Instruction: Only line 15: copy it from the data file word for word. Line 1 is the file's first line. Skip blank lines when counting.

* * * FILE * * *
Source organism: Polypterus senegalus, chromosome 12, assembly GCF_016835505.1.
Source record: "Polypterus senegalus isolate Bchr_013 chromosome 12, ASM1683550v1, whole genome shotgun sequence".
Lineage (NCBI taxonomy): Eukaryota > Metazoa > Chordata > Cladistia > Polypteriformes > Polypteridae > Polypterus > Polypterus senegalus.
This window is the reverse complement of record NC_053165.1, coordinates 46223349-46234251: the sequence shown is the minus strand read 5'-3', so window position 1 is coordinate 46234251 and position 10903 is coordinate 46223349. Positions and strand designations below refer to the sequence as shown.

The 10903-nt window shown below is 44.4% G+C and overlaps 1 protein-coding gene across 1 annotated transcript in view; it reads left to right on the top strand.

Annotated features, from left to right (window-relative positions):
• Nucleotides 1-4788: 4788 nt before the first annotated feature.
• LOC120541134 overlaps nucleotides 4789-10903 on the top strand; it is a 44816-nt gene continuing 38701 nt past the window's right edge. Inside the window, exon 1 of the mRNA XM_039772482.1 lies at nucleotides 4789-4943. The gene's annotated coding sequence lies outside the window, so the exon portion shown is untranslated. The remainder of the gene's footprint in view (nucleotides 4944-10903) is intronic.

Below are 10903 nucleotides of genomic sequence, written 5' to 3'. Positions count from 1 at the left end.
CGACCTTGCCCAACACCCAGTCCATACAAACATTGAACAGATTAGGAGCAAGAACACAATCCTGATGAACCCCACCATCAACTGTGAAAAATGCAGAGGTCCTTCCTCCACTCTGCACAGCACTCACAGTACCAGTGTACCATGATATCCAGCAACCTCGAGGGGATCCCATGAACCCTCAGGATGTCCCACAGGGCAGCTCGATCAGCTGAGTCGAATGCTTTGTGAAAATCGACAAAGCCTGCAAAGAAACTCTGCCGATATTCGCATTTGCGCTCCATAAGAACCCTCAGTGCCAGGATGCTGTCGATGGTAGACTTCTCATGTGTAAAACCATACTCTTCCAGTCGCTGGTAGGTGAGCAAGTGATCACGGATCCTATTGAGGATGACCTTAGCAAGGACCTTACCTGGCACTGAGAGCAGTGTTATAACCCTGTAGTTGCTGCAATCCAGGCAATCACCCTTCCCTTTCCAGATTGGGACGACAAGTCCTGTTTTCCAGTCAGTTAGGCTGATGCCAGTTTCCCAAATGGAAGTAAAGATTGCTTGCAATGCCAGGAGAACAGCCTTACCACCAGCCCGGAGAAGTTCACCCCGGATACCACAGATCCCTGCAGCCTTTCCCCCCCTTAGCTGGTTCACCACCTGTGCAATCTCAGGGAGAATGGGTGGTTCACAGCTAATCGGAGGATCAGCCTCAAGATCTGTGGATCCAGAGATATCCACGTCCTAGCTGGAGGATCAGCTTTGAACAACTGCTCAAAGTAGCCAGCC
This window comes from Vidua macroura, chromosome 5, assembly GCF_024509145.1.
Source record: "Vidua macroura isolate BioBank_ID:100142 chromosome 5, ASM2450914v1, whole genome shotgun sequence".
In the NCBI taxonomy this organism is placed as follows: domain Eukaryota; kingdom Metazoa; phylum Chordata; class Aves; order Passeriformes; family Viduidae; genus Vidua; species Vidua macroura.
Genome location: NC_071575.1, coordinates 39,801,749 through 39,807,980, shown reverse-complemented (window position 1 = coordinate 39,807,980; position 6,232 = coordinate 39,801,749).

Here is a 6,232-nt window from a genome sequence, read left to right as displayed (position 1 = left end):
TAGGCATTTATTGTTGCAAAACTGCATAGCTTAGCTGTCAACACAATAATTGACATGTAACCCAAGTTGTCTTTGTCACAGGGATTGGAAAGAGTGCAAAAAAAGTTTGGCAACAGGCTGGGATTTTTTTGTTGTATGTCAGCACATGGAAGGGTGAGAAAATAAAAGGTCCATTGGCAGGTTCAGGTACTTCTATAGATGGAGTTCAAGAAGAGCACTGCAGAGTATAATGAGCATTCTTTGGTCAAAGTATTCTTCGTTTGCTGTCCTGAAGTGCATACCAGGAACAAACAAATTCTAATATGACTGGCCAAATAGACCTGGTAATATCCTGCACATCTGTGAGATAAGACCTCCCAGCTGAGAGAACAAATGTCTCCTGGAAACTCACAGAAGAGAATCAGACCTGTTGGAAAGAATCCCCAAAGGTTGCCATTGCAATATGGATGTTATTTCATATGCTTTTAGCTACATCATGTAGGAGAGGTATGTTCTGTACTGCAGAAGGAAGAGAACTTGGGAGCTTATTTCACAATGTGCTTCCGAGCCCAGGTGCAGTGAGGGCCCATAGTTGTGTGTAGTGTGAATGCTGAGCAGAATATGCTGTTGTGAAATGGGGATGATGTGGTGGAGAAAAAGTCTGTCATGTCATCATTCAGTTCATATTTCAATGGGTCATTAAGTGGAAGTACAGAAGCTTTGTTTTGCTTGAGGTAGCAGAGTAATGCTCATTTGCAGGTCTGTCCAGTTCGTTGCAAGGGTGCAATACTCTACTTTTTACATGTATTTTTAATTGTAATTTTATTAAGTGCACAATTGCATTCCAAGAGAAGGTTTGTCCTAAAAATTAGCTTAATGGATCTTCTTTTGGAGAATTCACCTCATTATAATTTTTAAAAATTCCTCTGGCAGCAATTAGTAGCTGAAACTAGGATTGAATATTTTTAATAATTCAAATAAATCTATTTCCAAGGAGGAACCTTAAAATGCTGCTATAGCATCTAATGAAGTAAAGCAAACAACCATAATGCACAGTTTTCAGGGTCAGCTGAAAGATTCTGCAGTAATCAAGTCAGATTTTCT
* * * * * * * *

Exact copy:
Here is a 6,232-nt window from a genome sequence, read left to right as displayed (position 1 = left end):